Monthly Archives

October 2018

Judi’s Story: Helping my son Graduate from CSUF

By | Educational Success, Finding Employment, Personal Stories | No Comments

This is Judi Uttal, President of OCASG, with a new Blog.

Thiss week’s blog is about my efforts to help my son complete his bachelors degree at California State University at Fullerton (CSUF). In particular, how to meet the important but difficult internship requirement. Many of OCASG members have children who either are attending or will attend CSUF, and I am hoping that my experience could be useful to you all.

Signing Up for Workability

Today, my son Joshua and I had a meeting with Yvonne Cordova, Senior Vocational Rehabilitation Counselor for Department of Rehabilitation. Yvonne is working on getting Josh admitted into the Workability Program as CSUF.  We are hoping that Workability can be of assistance in helping Josh find an internship. To graduate from CSUF with a BA in Cinema and Television requires completion of an internship (495 course). Josh is likely to graduate in December 2019. This internship is a critical step towards his receiving a diploma.

The Reel People Connection

We are also enrolling Josh in the Reel People program being offered at New Vista Academy. Through this program, Josh will be able to develop skills in After Effects. According to Jimmy Lifton, this training will be complemented by “real” employment. Hopefully this “real” job can meet Josh’s treasured internship requirement. To stay on schedule for a December 2019 graduation, we want to make this program an independent study (499 course). However, having never done this before, I am not sure what types of problems we may encounter. One difficult milestone will be finding a CSUF faculty member to act as the sponsor.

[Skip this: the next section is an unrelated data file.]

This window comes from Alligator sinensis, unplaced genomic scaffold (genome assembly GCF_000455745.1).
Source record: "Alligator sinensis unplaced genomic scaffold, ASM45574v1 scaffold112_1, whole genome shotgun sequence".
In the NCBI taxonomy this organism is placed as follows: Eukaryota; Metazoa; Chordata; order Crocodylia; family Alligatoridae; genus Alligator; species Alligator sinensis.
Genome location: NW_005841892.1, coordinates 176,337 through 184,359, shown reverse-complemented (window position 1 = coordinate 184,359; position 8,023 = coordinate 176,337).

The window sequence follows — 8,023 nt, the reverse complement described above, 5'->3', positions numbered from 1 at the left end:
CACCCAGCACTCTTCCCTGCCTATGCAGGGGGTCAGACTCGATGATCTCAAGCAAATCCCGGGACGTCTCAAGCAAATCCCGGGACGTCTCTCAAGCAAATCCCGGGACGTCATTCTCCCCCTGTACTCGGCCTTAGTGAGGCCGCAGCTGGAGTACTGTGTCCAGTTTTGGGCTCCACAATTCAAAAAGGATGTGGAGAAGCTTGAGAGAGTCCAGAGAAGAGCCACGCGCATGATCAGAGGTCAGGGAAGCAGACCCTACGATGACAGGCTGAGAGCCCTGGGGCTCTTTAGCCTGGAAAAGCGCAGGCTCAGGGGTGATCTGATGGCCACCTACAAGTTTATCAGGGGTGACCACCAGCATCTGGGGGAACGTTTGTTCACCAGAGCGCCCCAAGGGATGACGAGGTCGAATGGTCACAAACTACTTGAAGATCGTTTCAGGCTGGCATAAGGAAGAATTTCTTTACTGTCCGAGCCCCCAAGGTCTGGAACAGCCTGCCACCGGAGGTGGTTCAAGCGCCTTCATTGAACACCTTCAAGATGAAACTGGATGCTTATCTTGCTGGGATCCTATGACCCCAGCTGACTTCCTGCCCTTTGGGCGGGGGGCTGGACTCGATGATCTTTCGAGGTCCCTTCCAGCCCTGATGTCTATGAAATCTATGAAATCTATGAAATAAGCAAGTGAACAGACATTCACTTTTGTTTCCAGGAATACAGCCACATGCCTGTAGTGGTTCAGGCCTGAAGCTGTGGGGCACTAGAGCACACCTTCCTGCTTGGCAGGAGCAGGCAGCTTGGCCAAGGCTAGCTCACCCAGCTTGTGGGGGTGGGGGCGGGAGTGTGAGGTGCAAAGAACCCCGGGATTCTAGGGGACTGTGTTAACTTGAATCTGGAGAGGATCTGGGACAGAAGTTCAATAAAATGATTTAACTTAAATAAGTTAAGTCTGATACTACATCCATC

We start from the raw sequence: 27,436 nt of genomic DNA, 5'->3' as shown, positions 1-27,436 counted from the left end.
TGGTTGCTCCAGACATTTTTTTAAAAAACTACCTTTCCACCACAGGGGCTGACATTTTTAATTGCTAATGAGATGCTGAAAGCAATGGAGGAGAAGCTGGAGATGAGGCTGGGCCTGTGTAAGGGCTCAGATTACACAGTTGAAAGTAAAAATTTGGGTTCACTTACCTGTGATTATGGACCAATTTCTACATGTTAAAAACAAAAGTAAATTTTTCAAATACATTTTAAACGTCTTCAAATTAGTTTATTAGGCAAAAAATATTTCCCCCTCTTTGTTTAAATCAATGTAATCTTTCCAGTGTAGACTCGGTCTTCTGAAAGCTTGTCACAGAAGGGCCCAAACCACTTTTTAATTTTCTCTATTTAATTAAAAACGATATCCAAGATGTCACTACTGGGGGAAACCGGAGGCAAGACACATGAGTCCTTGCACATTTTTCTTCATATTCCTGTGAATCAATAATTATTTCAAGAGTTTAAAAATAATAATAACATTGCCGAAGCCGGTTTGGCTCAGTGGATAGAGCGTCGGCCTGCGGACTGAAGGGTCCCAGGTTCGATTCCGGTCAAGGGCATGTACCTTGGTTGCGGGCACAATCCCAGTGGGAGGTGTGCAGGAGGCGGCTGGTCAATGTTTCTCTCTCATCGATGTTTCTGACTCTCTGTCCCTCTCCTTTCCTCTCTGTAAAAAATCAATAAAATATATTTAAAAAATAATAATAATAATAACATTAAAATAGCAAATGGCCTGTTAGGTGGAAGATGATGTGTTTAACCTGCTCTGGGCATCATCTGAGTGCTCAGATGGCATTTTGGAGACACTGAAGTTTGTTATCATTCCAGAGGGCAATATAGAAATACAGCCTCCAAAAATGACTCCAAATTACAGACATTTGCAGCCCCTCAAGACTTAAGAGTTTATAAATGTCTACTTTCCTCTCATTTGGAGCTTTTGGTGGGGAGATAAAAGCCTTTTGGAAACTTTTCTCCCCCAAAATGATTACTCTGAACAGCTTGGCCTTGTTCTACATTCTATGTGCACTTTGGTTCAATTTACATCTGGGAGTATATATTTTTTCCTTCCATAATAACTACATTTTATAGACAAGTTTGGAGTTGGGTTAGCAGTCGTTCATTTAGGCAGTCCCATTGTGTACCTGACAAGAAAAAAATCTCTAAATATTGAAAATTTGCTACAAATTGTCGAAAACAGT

To help with the mitigation, I reached out to Jacqueline Gerali, Disability Management Specialist at CSUF. So far I have not heard back from her, but I am hopeful.

Team Josh

One of Josh’s old buddies, Josh B. is finishing up his degree in Art at CSUF with an eye towards video game development. Josh B. and his mother Diane are attempting to pursue a similar strategy. So we are working together as a team, as we try and navigate the ins-and-outs.

I will check back with you in the future to let you know our progress. Wish us all  luck.

How I Got SSI for My Son

By | Government and Insurance Benefits, Personal Stories | No Comments

As the president of the Orange County Asperger’s Support Group, I often hear of differing concerns from parents. One common issue is how to get their child on Supplemental Security Income (SSI). An SSI benefit, can help your child financially with a monthly stipend. It also can enable them to receive Med-Cal.  For a child with ASD, SSI is part of your your child’s financial safety net. Now I am not an expert, but am happy to share my personal experience.

To Qualify For SSI You Must Have Less than $2000 and Have an Approved Disability